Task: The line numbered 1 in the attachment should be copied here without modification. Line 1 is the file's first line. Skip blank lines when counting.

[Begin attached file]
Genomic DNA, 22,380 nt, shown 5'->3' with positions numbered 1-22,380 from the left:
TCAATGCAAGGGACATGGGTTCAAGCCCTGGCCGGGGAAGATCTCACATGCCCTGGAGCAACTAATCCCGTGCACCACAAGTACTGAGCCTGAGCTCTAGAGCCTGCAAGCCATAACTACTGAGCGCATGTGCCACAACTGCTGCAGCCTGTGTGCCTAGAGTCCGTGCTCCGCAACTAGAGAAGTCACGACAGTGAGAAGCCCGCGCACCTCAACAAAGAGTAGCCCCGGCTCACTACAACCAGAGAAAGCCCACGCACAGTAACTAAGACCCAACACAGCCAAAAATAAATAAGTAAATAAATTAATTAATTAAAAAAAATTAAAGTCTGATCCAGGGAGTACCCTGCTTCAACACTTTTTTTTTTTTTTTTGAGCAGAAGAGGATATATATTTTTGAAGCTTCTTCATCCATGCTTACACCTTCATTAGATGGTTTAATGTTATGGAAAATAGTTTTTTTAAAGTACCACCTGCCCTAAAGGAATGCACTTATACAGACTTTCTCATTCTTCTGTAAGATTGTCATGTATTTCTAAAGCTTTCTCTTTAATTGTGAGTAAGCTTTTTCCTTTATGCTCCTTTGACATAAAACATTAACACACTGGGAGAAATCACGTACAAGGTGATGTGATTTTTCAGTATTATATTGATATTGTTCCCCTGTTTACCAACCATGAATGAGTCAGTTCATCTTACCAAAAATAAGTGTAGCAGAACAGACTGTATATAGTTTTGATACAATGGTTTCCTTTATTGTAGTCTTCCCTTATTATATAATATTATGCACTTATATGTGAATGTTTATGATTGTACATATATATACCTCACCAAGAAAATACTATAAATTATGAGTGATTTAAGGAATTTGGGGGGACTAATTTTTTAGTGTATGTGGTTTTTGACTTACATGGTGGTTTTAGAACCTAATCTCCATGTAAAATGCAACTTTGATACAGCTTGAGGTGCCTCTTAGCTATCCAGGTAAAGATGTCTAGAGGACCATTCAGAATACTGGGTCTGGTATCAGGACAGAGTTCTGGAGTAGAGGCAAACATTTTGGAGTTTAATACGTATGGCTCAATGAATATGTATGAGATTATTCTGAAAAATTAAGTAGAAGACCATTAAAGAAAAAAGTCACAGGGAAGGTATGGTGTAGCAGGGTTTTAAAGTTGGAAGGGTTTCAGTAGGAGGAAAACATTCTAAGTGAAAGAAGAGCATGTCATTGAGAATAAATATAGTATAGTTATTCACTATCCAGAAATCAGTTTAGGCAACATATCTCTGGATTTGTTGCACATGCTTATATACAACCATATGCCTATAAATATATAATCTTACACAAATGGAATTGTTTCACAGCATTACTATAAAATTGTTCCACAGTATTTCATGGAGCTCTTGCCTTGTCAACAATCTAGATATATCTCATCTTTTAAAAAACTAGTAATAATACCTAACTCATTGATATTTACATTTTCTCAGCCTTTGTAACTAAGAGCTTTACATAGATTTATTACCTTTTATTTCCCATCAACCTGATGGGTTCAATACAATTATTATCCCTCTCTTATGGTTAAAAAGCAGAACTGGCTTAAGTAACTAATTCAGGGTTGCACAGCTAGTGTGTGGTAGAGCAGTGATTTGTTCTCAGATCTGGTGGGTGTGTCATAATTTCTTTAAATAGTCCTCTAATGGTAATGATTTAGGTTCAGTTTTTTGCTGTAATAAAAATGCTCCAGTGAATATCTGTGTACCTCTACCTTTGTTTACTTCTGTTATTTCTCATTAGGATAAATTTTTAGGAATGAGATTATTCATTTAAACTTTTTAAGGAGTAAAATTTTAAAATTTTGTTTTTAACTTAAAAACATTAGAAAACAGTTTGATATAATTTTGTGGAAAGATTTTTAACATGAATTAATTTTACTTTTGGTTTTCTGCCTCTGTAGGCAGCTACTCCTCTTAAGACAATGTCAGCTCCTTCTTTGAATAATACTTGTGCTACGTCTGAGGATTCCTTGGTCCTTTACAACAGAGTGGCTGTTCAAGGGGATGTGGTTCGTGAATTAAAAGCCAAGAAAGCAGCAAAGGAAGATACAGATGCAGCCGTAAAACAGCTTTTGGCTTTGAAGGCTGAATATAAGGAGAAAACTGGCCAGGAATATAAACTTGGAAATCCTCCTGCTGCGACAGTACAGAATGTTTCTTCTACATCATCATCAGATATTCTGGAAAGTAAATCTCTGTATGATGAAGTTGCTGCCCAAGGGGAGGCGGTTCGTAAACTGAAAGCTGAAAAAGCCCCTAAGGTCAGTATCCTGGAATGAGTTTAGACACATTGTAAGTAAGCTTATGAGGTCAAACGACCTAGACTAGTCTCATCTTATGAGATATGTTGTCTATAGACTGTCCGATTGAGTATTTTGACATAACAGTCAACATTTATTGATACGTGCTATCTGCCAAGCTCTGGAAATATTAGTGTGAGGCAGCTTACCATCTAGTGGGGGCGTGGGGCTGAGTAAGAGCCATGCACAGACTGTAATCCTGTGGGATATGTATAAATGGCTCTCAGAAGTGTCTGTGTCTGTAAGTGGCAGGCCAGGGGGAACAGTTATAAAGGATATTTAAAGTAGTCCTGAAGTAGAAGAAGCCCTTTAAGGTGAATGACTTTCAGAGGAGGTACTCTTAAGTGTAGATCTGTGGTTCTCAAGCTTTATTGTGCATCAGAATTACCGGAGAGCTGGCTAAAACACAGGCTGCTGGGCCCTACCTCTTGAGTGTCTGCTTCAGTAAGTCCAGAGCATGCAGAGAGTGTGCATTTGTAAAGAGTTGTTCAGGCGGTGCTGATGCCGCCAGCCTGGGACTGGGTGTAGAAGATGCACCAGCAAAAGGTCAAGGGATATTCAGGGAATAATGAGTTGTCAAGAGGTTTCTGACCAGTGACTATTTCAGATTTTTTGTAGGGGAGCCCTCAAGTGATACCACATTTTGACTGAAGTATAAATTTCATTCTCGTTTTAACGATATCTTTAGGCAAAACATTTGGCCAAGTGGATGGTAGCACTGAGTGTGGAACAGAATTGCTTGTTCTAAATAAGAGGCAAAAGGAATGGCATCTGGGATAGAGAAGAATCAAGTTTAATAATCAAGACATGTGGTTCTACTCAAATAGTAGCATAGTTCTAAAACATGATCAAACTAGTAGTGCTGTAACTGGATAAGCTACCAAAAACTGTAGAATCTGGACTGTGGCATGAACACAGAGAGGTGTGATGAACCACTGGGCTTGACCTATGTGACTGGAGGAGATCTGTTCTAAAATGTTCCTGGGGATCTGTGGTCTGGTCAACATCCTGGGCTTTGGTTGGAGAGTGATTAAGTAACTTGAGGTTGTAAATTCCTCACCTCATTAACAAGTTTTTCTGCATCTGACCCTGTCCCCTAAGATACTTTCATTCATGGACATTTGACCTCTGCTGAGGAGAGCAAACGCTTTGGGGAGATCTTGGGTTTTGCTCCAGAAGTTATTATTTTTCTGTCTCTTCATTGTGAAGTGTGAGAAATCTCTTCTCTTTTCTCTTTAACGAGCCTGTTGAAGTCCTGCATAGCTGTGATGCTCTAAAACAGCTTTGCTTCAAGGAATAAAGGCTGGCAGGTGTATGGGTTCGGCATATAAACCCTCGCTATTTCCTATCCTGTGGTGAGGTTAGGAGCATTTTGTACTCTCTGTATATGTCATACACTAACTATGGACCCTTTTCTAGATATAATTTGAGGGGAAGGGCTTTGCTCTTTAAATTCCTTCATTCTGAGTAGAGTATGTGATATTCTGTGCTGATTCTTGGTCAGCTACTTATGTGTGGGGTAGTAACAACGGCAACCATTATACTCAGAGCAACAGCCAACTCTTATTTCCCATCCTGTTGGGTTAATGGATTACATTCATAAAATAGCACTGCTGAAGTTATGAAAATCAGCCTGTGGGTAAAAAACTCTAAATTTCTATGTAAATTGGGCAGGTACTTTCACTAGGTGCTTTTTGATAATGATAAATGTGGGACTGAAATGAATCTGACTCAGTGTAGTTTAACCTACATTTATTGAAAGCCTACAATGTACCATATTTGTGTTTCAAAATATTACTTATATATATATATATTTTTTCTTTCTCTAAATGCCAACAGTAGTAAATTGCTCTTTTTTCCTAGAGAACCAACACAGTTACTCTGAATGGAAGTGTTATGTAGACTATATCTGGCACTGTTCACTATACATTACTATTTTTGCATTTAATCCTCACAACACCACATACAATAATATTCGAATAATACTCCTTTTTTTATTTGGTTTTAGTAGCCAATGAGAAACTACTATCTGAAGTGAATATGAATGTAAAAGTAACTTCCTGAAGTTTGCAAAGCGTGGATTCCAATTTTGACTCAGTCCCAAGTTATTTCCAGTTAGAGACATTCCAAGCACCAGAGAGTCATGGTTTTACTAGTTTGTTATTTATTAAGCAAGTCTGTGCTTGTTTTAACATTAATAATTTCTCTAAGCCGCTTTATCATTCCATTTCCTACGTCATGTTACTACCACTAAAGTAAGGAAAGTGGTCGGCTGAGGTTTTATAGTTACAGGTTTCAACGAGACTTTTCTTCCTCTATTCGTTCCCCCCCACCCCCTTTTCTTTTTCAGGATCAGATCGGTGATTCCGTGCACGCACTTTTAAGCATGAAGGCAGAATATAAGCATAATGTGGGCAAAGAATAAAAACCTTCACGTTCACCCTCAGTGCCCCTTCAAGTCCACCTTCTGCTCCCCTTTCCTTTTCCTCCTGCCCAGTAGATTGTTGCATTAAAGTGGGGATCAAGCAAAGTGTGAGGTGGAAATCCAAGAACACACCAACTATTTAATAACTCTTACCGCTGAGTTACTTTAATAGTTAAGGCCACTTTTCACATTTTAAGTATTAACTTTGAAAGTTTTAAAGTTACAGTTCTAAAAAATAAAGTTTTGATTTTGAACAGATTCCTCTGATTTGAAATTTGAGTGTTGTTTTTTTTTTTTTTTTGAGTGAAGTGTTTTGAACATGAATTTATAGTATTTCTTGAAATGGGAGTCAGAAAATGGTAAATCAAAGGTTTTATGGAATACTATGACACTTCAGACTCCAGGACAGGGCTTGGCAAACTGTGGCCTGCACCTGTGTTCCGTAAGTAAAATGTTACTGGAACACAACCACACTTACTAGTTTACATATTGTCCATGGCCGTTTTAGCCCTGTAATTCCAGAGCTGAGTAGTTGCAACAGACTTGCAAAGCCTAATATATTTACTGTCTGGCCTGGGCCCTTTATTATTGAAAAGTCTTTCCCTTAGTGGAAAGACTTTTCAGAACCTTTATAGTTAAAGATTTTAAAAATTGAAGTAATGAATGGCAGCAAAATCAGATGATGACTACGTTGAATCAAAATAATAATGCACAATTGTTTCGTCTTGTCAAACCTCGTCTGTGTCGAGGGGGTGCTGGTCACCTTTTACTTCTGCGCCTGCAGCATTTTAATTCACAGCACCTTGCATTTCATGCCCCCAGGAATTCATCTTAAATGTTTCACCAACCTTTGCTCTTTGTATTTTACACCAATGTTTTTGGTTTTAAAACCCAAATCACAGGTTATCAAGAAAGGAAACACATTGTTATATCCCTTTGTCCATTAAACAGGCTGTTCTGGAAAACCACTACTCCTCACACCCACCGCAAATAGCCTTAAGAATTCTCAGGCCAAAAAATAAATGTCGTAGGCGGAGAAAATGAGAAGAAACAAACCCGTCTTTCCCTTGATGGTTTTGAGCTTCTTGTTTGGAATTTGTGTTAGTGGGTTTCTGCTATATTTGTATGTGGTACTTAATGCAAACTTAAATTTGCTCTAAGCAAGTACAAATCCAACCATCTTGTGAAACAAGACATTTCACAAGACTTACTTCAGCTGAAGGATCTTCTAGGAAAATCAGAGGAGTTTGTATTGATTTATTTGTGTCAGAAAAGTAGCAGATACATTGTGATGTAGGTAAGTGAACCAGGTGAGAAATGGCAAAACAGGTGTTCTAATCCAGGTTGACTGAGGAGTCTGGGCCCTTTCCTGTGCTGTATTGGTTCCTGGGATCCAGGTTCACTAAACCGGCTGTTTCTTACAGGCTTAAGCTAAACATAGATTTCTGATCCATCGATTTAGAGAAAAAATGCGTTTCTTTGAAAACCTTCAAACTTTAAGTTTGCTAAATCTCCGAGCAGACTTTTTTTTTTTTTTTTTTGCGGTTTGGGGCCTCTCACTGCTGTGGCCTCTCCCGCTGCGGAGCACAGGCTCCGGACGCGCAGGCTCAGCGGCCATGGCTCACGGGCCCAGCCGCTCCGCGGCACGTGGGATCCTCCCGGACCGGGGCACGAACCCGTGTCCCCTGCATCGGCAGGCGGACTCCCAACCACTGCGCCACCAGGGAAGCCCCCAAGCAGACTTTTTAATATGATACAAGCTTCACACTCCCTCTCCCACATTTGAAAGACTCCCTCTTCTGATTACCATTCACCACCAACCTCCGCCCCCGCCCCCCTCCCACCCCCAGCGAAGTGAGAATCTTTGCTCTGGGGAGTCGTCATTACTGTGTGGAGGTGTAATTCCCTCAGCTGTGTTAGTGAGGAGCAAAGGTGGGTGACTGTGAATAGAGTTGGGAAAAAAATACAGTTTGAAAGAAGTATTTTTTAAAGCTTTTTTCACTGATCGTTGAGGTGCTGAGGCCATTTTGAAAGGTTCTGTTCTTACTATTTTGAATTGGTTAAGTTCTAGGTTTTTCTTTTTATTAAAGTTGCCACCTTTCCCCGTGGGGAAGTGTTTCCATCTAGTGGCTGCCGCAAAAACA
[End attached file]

Genomic DNA, 22,380 nt, shown 5'->3' with positions numbered 1-22,380 from the left: